Political, social leaders say Malaysia is on the wrong track

Lawyer and blogger Haris Ibrahim said the March 8 political tsunami was not a popular vote for Pakatan Rakyat but a vote of disgust and dissent against Barisan Nasional.

By Neville Spykerman, The Malaysian Insider

Is Malaysia going down the same road of Pakistan which is already considered a failed state by the world community?

Yes, according to political economist Charles Santiago, who argues the country has all the underpinning characteristics of a failed state.

Speaking at a debate entitled “Quo Vadis Malaysia” yesterday, he said the nation is facing a crisis of confidence not only politically but ecologically and economically.

“We have the largest bureaucracy in Southeast Asia but we cannot say very much for its delivery.”

The first-term Member of Parliament for Klang also lashed out at local councils which he described as a hotbed of corruption with a high level of racism.

Similarly the education system has failed to unite Malaysians and the fact that vernacular schools are flourishing indicates non-Malay parents have no confidence in national schools, he said.

He said the issue of race and religion is becoming more contentious and this can be seen with the issue of child conversion and custody disputes involving Muslim converts and their former spouses.

He added some ministers were appointed just because they can speak English and this indicates the quality of the government as a whole.

“While the ministers are bad, their deputies are worse when it comes to taking questions in Parliament, that is if they even bother to show up.”

Economically, Malaysia’s two stimulus plans have been late on arrival.

The first plan was unveiled in November last year but the first 50 per cent of the RM7 billion that was promised only reached ministries in the third week of January.

In comparison, Santiago said Australia spent A$10 billion between Dec 2 and Christmas 2008 to spike the economy by 1.2 per cent in order to cushion the downturn this year.

“I just don’t see the commitment on the part of the government to counter the crisis.”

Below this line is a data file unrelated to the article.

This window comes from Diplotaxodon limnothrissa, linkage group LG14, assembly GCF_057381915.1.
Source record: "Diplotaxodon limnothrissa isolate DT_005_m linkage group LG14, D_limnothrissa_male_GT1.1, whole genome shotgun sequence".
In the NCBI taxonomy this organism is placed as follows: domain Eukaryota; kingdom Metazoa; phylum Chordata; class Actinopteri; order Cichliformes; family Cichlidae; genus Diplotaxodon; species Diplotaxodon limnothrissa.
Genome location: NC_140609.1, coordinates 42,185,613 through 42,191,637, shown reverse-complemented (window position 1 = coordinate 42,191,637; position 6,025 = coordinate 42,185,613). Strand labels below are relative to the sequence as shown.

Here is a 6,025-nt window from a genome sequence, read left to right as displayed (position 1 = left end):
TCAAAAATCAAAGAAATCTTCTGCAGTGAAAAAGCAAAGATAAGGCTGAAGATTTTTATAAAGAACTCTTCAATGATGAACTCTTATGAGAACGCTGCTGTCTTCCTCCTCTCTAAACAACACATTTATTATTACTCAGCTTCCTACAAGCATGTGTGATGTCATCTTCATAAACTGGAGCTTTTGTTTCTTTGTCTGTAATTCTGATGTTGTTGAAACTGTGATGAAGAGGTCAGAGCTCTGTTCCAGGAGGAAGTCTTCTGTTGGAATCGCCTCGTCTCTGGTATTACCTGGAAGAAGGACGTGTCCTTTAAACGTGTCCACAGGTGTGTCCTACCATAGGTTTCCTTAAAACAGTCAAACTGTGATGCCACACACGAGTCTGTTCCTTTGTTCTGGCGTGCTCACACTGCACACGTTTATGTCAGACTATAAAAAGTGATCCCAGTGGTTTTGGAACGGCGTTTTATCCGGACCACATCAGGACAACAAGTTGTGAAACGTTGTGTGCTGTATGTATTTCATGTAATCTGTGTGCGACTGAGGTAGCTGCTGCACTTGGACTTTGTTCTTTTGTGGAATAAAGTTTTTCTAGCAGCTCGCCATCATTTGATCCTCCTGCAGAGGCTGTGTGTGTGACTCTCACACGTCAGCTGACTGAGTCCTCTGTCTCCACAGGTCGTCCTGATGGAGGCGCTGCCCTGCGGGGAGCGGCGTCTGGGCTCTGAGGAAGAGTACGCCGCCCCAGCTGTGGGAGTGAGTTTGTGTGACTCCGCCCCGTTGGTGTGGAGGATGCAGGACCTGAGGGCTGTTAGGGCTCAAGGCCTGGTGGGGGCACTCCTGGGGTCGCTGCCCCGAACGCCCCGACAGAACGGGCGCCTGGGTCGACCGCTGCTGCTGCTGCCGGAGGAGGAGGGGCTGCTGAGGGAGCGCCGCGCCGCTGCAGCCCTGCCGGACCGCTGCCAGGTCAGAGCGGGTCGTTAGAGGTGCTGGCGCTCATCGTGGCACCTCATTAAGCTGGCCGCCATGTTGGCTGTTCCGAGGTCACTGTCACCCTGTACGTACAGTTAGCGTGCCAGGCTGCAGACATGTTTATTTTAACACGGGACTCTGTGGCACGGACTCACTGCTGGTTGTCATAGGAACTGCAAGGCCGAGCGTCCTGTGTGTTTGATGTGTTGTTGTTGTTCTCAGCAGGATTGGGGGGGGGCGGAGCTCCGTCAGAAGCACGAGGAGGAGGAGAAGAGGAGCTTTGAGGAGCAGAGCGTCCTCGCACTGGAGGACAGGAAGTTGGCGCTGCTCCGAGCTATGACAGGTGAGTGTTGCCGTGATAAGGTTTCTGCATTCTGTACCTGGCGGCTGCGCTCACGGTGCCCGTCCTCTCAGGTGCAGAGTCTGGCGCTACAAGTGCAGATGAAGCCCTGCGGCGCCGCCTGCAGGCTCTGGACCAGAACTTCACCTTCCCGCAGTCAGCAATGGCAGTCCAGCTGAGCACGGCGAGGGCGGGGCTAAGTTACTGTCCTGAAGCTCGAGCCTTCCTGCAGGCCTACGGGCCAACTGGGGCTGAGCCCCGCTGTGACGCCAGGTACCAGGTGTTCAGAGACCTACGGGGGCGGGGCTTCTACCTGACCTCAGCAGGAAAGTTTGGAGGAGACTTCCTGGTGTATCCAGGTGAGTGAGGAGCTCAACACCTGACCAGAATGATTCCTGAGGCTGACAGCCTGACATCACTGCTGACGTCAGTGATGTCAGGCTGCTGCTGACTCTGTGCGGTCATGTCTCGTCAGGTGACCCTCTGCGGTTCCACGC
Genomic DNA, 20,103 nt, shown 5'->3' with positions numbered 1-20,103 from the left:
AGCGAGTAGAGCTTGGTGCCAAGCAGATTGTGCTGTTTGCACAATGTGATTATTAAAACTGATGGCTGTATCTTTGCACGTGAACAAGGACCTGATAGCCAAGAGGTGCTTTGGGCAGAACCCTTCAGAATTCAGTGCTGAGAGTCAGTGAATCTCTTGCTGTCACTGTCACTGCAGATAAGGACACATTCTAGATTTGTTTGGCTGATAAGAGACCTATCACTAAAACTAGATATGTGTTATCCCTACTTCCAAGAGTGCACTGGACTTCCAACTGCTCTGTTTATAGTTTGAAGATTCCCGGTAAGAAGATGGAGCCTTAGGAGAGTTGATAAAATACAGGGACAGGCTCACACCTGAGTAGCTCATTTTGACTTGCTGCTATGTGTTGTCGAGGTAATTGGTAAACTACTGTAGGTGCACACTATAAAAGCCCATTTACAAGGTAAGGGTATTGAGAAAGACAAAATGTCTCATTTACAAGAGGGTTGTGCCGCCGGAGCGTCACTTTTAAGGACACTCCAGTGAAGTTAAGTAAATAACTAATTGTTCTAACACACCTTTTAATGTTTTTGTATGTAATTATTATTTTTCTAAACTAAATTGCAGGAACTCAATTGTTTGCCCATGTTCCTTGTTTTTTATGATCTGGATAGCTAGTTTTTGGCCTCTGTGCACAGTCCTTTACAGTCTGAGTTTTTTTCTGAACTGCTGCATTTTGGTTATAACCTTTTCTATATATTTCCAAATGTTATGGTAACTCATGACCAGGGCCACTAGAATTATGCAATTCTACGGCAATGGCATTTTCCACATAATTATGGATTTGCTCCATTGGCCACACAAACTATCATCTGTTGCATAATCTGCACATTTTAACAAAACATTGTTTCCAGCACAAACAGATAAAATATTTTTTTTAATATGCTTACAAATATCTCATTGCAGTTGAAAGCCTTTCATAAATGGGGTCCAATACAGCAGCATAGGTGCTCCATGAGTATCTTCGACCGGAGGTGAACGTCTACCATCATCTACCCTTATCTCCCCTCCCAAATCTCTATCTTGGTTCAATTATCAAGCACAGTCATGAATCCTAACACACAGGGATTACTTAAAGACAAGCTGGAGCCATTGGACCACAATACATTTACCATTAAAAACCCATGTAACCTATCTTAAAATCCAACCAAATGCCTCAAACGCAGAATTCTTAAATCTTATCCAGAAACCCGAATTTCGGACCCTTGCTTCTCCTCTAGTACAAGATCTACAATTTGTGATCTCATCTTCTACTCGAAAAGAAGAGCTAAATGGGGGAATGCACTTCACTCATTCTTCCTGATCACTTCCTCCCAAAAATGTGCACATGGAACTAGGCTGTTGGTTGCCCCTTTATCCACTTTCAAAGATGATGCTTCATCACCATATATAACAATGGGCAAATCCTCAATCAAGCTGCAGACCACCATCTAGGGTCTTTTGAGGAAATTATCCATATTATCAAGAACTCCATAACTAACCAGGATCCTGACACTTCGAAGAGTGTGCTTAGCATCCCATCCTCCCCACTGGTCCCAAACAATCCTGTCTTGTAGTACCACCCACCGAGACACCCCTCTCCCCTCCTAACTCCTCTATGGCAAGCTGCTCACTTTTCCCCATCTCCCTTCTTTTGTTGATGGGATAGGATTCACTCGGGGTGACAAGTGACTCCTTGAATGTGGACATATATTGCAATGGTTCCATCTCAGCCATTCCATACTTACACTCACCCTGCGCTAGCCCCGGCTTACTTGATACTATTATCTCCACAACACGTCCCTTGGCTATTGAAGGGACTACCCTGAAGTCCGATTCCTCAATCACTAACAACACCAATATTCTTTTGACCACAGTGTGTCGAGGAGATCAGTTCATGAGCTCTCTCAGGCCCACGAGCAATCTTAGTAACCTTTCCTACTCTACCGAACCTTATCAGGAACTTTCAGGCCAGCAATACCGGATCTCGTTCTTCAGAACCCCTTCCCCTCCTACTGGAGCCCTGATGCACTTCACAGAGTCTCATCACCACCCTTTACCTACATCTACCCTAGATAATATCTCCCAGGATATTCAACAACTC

He claimed RM25 billion out if the RM60 billion in the second stimulus package announced in March is to bail out failed businesses and only RM2 billion has been allocated to retrain workers.

“Zero will be spent on workers who lose their jobs.”

He said the numbers of workers who have lost their jobs being reported is a far cry from the true figure.

The statistics indicate 68,000 have been laid off so far but these do not include factories which outsource their labour and who merely have to tell the outsourcing company to stop sending workers.

Santiago said fortunately for the country, the people are waking up and forcing a two-party system which is the way forward.

If the people themselves don’t make a change, then they cannot blame the government.

“People’s prayers and politics must go together in order to make the change.”

PAS MP Khalid Samad from Shah Alam said the Islamic party was faced with a great challenge in reversing Umno’s influence over Malays.

“Umno has given the impression they’re the champion of the Malays and defenders of Islam. Any deviation from this could spell the demise of the race.”

Worse still, Malays are taught to sacrifice their principles and to justify wrongs when they are done for the sake of their race.

However since 1990, PAS has been making strides to cooperate with other opposition parties and is making the party more relevant to both Malays and non-Malays.

“We want to re-educate Muslims that Umno is a terrible representation of Islam.”

PAS is doing this by returning to the basic inseparable principles of fear of God and justice.

Khalid said there were no shortcuts to building a better Malaysia.

Lawyer and blogger Haris Ibrahim said the March 8 political tsunami was not a popular vote for Pakatan Rakyat but a vote of disgust and dissent against Barisan Nasional.

He said the pendulum will swing back to BN in the 13th general election if Pakatan Rakyat does not buck up.

Fortunately for the country, a third force is emerging, comprising people who are demanding and prepared to complain.

He said unlike before the middle class was now attending candlelight vigils to voice their dissent and there is greater realisation that the country is on the wrong track.

“We have turned the other cheek for too long.”

He said the Dayaks in Sabah and Sarawak are getting by with as little as RM250 a month while the country has been producing oil since 1974.

Harris said the way forward is for decent Malaysians to come together to demand for change, educating the young and working towards justice for all.

“Malaysia does not need armchair critics but people who are willing to tell politicians they are not good enough and vote for change.”

Tan Sri Ramon Navaratnam, who moderated the debate held at St Francis Xavier Church in Jalan Gasing, pointed out that between four million and five million eligible voters did not vote in the last general election.

“We deserve the government we get.”

He added organisers of the debate had tried their level best to get panellists from BN but to no avail.

“We tried and tried and tried but they are very shy.”